Avoiding Medication Errors
By Michael Judd
A registered pharmacist with a master's in
business administration, Judd is director of the Pharmacy at Cayuga Medical
Center and also has
extensive retail pharmacy experience.
Hospitals around the country are initiating patient-education programs to
raise awareness about the ways in which we can all work together to reduce
In the realm of medical errors, those related to medication are most common.
A report issued by the National Academy of Sciences' Institute of Medicine
indicated that tens of thousands of people die annually in this country from
medication errors. These errors occur at home, at the hospital, and even at the
pharmacy. Reducing these errors is critically important and it requires that
everyone play a role.
are hospitals doing to reduce medication errors?
In the spring of 2008, Cayuga
upgraded its PYXIS system. PYXIS is a secure, automated drug-dispensing
system-accessed by password and fingerprint-that ensures timely delivery of
medications from the pharmacy to the nurses who administer them to patients.
This system allows hospital pharmacists to focus more time on patient care and
patient-safety issues. Our pharmacists are on the floors daily to talk with doctors
and nurses, which helps assure proper dosage and
utilization of medications. We discuss possible drug interactions, and drug and
disease-state interactions. Our pharmacists monitor patient lab tests so we can
help physicians adjust medications accordingly. We answer questions on chemical
compatibility and whether certain drugs can or cannot be mixed together in the
can the patient do to help?
Bring a complete list of your current prescriptions with you when you are
admitted to the hospital. Indicate the drug name, the dosage, how many times a
day you take it, and the condition for which you are taking it. Also bring a
list of your medication and food allergies, if you have any, as well as a list
of your vitamins and supplements.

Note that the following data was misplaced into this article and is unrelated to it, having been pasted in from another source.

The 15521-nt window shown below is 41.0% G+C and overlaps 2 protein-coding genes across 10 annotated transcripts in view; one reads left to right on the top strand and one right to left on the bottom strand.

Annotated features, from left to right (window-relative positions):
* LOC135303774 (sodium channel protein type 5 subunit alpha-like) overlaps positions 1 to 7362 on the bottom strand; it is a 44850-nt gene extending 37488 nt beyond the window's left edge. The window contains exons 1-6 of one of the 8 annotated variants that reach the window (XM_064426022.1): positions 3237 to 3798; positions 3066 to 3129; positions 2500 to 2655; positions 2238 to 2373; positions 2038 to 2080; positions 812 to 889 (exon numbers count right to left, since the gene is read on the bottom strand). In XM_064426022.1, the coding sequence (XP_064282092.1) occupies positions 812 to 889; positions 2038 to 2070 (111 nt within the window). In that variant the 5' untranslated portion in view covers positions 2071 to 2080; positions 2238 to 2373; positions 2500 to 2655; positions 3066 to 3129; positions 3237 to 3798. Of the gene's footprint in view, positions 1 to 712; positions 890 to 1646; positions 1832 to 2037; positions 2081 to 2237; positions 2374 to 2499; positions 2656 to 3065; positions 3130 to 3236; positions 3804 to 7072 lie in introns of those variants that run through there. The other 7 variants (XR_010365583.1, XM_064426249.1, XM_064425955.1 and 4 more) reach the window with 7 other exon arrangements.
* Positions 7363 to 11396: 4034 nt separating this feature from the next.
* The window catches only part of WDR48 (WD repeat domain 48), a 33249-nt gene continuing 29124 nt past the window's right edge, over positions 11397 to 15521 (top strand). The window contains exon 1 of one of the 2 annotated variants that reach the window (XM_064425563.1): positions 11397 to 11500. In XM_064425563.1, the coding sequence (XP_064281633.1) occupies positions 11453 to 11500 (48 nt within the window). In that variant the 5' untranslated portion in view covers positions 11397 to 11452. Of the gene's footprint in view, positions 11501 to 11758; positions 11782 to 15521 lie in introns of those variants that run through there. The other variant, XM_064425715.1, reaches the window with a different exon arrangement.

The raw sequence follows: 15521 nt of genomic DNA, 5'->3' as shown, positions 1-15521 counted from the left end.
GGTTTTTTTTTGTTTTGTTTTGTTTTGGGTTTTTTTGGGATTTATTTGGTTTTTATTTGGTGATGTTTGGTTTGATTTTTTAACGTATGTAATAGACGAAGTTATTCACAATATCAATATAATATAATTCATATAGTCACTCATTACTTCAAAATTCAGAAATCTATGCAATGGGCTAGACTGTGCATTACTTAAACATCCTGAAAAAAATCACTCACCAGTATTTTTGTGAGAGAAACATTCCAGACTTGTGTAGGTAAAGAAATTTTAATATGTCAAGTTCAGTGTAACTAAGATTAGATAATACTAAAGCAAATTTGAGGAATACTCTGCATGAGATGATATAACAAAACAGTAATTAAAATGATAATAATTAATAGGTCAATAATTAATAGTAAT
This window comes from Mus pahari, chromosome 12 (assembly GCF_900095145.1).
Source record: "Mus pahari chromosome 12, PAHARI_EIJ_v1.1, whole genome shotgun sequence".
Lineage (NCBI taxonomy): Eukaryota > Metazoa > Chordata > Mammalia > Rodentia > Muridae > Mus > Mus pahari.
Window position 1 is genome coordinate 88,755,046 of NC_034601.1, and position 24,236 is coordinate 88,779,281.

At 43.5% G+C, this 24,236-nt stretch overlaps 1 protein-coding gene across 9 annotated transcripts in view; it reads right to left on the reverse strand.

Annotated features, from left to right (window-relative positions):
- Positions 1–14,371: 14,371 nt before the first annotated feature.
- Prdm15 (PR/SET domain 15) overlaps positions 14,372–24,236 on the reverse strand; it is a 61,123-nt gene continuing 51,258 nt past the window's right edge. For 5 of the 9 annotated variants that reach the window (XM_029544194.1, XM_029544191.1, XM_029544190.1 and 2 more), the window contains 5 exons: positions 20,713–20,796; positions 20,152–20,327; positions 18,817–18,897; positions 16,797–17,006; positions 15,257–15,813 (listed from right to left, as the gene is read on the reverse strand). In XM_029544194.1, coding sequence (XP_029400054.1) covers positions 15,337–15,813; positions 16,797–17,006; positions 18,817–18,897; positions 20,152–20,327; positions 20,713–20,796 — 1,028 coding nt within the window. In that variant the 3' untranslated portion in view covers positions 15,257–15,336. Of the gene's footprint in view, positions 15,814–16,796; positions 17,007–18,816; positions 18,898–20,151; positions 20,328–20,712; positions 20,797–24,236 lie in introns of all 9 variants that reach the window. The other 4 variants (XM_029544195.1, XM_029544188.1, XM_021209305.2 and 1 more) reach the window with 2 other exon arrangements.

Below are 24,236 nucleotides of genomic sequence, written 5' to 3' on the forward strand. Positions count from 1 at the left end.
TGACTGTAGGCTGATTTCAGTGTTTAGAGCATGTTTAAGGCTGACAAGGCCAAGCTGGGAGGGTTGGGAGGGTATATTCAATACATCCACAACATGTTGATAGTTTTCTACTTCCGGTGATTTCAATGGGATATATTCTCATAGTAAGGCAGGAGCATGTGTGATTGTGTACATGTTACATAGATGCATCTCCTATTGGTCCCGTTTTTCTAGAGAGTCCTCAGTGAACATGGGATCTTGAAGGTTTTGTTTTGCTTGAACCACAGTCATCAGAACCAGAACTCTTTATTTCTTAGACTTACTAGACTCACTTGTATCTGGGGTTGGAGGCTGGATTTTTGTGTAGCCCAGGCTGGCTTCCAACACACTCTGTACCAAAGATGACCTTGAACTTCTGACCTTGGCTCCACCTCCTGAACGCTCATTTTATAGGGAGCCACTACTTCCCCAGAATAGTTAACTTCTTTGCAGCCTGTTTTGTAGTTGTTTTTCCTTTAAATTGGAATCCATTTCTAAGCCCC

about medication safety at home?
One of the most important steps you can take is to establish a relationship
with one pharmacist. I recommend that you find a pharmacist you feel
comfortable talking with because your pharmacist is typically the last health
care professional you will see before you begin taking your new medicine. Your
pharmacist will answer any and all questions you have about your medication so
don't be shy about asking.
Have your pharmacist fill all of your prescriptions. If you use various
different pharmacies, your medication record at any one of them is likely to be
incomplete. Pharmacists can often pick up on problems before they occur-such as
drug interactions and duplication- but they can only identify those problems
when they have a complete record of your medications.
Before you start taking new medication, be sure you understand why you are
taking it, what its potential side effects are, and what you should do if you
experience side effects. Find out what to do if you miss a dose and what time
of day you should take it. How long will you be on the medication? Where and
how should you store it? Always ask questions. If you think you won't remember
the answers, jot them down. Be an informed consumer. Know as much as you can
about your illness and about the medication you are taking for it. If you have
remaining questions, it's always a good idea to contact your doctor for further
is at highest risk for medication errors?
Medication errors occur most frequently among seniors. They typically take
the most medication and they often see different specialists. Older people also
don't metabolize drugs as well as younger people, which can lead to buildup of
medicine in the body that can cause toxic effects. Sometimes seniors who live
alone take their medicine twice by mistake, or they forget to take it
altogether. These are issues families need to address together, and your
pharmacist can be a resource for solutions.
As a community service, Cayuga Medical Center
pharmacists periodically hold "brown bags" at senior housing sites in
Tompkins County. Participants bring all of their
medications in a brown paper bag to the scheduled site, where a pharmacist
reviews the meds to make sure there is no doubling up from prescriptions
written by different doctors. You can schedule a brown bag event by calling
Cayuga Medical Center Community Relations at 274-4498.